Skip
Current Issue
This Month's Print Issue

Follow Fast Company

We’ll come to you.

5 minute read

Startup Report

LeEco Le Pro3: The Discount Android Phone That Wants Too Much In Return

The Le Pro3 aspires to be more than just another $400 Android phone, but it gets carried away in the process.

LeEco Le Pro3: The Discount Android Phone That Wants Too Much In Return

LeEco's Le Pro3 smartphone

The $400 Android phone is having a moment.

Vendors like Huawei, OnePlus, and Alcatel are stuffing high-end tech specs into smartphones that cost hundreds of dollars less than flagships from Samsung and Google. And with the demise of smartphone subsidies in the U.S., you can save a lot of money by purchasing one of these devices unlocked and bringing it to your wireless carrier of choice.

With the Le Pro3 smartphone, LeEco is the latest company to try and cash in on this phenomenon, but the company's strategy is more aggressive than the average vendor. Instead of only competing on price, LeEco wants to upsell you on an ecosystem of phones, TVs, speakers, VR headsets, and even smart bikes—all unified through cloud storage, online content, and a labyrinthine rewards program. It worked for LeEco in China, and now the company thinks it can work in the U.S.

After living with LeEco's Le Pro3 for a week, I have my doubts. While the phone itself isn't bad, LeEco fails to communicate why its ecosystem is worth anyone's time, and its attempts to do so only seem to get in the user's way.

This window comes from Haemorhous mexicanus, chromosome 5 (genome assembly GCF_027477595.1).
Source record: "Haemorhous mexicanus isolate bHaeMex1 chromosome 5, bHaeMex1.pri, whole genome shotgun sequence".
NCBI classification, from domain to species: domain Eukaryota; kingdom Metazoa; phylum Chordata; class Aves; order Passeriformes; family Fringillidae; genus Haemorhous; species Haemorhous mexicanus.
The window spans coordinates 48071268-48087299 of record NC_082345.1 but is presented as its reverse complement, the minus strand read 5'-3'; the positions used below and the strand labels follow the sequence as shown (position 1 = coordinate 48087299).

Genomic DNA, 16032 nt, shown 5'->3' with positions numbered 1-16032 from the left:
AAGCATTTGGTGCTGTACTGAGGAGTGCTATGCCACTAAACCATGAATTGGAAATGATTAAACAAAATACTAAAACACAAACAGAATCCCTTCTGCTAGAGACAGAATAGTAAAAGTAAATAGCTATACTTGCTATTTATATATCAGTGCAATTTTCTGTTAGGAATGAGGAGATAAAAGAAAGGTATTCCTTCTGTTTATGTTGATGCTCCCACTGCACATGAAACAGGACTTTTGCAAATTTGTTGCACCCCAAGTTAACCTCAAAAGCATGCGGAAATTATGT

Made You Look

LeEco tries to get its foot in the door with impressive tech specs. The LePro3 has a 5.5-inch 1080p display, a top-of-the-line Snapdragon 821 processor, 4 GB of RAM, 64 GB of storage, and an unheard-of 4,000 mAh battery. The entire phone is covered in aluminum, and there's a fingerprint reader on the backside for unlocking the phone, making payments, and logging into apps.

It's not all rosy, though. Although Le Pro3's 16-megapixel camera does well with outdoor shots, indoor photos often came out blurry with medium to low lighting and it struggled to capture objects in motion. And while the 8-megapixel front-facing camera takes sharp, well-exposed photos, it seems overly aggressive with noise reduction, and requires a steady hand to avoid blurriness.

LeEco also follows Apple in ditching the headphone jack, while throwing in a pair of USB-C headphones and an analog-to-USB-C adapter. I'm less opposed to omitting the legacy connection when it's replaced by an open standard such as USB-C, rather than Apple's proprietary Lightning connector, but either approach creates short-term headaches.

Overall, the Le Pro3's hardware holds its own among $400 Android phones. But as is so often the case with Android, the downsides have more to do with software.

Duplicating Google

Before using the LePro 3, I'd been spending a lot of time with the Nexus 5X, a mid-range Android phone that Google and LG released last year. Much like Google's new Pixel phones, the Nexus 5X puts Google services front and center. Pictures automatically sync with Google Photos. Contacts back up to Google's servers. App data backs up to Google Drive. Swiping right on the home screen shows timely updates from Google Now. Apps such as Google Calendar and Google Play Music are preloaded.